Despite attempts by Nayib Bukele’s administration to discredit peace accords, thousands marched to commemorate the historic agreements
Thousands of Salvadorans marched peacefully in rejection of recognition of Bitcoin as legal tender, the high cost of living, rise in disappearances, acts of corruption involving government officials and ministers, and the Buleke government’s negotiations with criminal gangs, among other issues
The Bitcoin law was approved by the parliament, controlled by Bukele’s party and its allies, last June. Economists warned that the digital currency’s lack of transparency could attract increased criminal activity to the country and make El Salvador a haven of money laundering.
Many fear that the volatility of the cryptocurrency will affect their income and purchasing power. They condemned that it is not suitable for small vendors and only benefits the big investors and transnational companies.
In its first session, the new Legislative Assembly of El Salvador dismissed all the judges from the Supreme Court and the Attorney General, sparking national and international condemnation for what many have called a coup and an attack on democracy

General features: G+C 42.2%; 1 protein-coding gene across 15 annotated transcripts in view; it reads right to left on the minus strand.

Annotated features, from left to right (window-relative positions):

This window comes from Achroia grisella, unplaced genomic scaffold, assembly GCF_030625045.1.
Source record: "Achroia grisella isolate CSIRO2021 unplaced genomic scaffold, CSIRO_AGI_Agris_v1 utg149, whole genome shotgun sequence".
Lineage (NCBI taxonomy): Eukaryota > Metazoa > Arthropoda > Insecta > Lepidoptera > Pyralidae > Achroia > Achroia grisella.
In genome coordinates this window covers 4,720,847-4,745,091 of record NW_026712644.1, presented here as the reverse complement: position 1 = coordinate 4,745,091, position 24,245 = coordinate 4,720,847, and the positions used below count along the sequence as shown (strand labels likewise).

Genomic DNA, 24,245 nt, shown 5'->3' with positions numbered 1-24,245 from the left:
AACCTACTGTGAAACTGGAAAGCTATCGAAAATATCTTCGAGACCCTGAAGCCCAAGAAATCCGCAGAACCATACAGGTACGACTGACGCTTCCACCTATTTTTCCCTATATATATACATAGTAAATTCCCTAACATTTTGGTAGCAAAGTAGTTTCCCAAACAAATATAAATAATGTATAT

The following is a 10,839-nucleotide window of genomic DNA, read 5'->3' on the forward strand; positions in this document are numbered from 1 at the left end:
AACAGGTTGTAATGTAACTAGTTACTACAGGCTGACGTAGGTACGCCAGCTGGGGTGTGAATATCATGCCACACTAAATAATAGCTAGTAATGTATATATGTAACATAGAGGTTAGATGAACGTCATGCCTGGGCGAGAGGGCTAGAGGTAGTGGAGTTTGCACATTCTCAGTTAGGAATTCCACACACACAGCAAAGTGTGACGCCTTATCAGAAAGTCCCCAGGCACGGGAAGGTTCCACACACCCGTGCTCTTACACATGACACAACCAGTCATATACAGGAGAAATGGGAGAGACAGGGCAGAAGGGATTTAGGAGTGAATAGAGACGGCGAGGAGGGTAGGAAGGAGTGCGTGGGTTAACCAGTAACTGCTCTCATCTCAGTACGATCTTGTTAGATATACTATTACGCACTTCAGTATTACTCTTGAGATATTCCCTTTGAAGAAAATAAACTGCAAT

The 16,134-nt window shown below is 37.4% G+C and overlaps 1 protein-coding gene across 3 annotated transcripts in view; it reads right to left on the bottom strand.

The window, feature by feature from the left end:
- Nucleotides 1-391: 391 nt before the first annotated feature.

The overwhelming victory of the Bukele-led NI-GANA alliance in the legislative elections gives the executive immense power to fulfill his authoritarian objectives, raising concerns for progressive sectors
The upcoming elections are crucial for the strengthening of democracy, which has suffered various setbacks under the rule of far-right President Nayib Bukele
Víctor Suazo, a candidate of the Farabundo Martí National Liberation Front ( FMLN ), talks about the upcoming elections in El Salvador and the struggle waged by his party to save the country’s democracy and institutions
Since January 31, three members of the opposition left-wing FMLN party have been killed in attacks ahead of the February 28 legislative and municipal elections
The FMLN and several of its members condemned the attack and held the president Nayib Bukele responsible for the onslaught and for promoting hatred against the party
Salvadorans are protesting over the lack of food and economic aid to poor and unemployed people, the shortage of personal protection equipment for health workers, and the delay in the return of people stranded abroad
Salvadoran president Nayib Bukele threatened to invoke Article 87 which allows for a ‘right to insurrection’ if legislators did not accept his demand for a special session of the assembly to approve a loan of USD 109 million